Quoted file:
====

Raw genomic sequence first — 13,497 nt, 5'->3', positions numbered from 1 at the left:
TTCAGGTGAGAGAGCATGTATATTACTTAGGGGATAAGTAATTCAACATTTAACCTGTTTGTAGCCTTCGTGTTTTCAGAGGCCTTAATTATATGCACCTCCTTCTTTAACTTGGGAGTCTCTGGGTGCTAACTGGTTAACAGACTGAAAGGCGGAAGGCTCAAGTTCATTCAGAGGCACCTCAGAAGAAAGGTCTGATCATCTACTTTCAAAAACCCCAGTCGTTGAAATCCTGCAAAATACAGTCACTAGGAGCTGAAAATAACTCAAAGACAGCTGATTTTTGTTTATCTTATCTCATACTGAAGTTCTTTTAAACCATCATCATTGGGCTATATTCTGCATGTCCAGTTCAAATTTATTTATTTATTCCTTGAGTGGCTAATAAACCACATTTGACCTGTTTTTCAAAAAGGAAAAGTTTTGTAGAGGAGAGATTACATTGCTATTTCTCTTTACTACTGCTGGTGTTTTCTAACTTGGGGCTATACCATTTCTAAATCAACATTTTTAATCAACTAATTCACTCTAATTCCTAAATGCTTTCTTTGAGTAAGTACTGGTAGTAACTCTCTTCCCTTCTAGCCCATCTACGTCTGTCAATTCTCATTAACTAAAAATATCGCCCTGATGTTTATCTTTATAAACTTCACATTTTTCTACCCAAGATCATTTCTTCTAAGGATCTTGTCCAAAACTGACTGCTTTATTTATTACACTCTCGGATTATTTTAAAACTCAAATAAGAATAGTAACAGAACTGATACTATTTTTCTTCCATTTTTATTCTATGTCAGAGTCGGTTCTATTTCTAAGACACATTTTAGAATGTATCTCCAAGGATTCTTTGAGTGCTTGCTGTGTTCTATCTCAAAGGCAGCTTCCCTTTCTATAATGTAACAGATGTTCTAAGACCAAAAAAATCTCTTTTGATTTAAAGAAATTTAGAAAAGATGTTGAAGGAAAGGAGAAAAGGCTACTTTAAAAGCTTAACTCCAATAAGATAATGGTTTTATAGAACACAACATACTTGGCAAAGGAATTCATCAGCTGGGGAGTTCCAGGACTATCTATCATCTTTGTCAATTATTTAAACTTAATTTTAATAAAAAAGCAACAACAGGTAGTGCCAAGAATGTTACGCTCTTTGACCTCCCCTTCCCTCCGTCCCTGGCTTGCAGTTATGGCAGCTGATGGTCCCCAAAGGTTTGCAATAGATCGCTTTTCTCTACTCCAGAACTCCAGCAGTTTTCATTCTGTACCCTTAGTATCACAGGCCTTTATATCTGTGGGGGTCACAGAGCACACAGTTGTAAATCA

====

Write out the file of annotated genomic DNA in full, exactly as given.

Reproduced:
Raw genomic sequence first — 13,497 nt, 5'->3', positions numbered from 1 at the left:
TTCAGGTGAGAGAGCATGTATATTACTTAGGGGATAAGTAATTCAACATTTAACCTGTTTGTAGCCTTCGTGTTTTCAGAGGCCTTAATTATATGCACCTCCTTCTTTAACTTGGGAGTCTCTGGGTGCTAACTGGTTAACAGACTGAAAGGCGGAAGGCTCAAGTTCATTCAGAGGCACCTCAGAAGAAAGGTCTGATCATCTACTTTCAAAAACCCCAGTCGTTGAAATCCTGCAAAATACAGTCACTAGGAGCTGAAAATAACTCAAAGACAGCTGATTTTTGTTTATCTTATCTCATACTGAAGTTCTTTTAAACCATCATCATTGGGCTATATTCTGCATGTCCAGTTCAAATTTATTTATTTATTCCTTGAGTGGCTAATAAACCACATTTGACCTGTTTTTCAAAAAGGAAAAGTTTTGTAGAGGAGAGATTACATTGCTATTTCTCTTTACTACTGCTGGTGTTTTCTAACTTGGGGCTATACCATTTCTAAATCAACATTTTTAATCAACTAATTCACTCTAATTCCTAAATGCTTTCTTTGAGTAAGTACTGGTAGTAACTCTCTTCCCTTCTAGCCCATCTACGTCTGTCAATTCTCATTAACTAAAAATATCGCCCTGATGTTTATCTTTATAAACTTCACATTTTTCTACCCAAGATCATTTCTTCTAAGGATCTTGTCCAAAACTGACTGCTTTATTTATTACACTCTCGGATTATTTTAAAACTCAAATAAGAATAGTAACAGAACTGATACTATTTTTCTTCCATTTTTATTCTATGTCAGAGTCGGTTCTATTTCTAAGACACATTTTAGAATGTATCTCCAAGGATTCTTTGAGTGCTTGCTGTGTTCTATCTCAAAGGCAGCTTCCCTTTCTATAATGTAACAGATGTTCTAAGACCAAAAAAATCTCTTTTGATTTAAAGAAATTTAGAAAAGATGTTGAAGGAAAGGAGAAAAGGCTACTTTAAAAGCTTAACTCCAATAAGATAATGGTTTTATAGAACACAACATACTTGGCAAAGGAATTCATCAGCTGGGGAGTTCCAGGACTATCTATCATCTTTGTCAATTATTTAAACTTAATTTTAATAAAAAAGCAACAACAGGTAGTGCCAAGAATGTTACGCTCTTTGACCTCCCCTTCCCTCCGTCCCTGGCTTGCAGTTATGGCAGCTGATGGTCCCCAAAGGTTTGCAATAGATCGCTTTTCTCTACTCCAGAACTCCAGCAGTTTTCATTCTGTACCCTTAGTATCACAGGCCTTTATATCTGTGGGGGTCACAGAGCACACAGTTGTAAATCA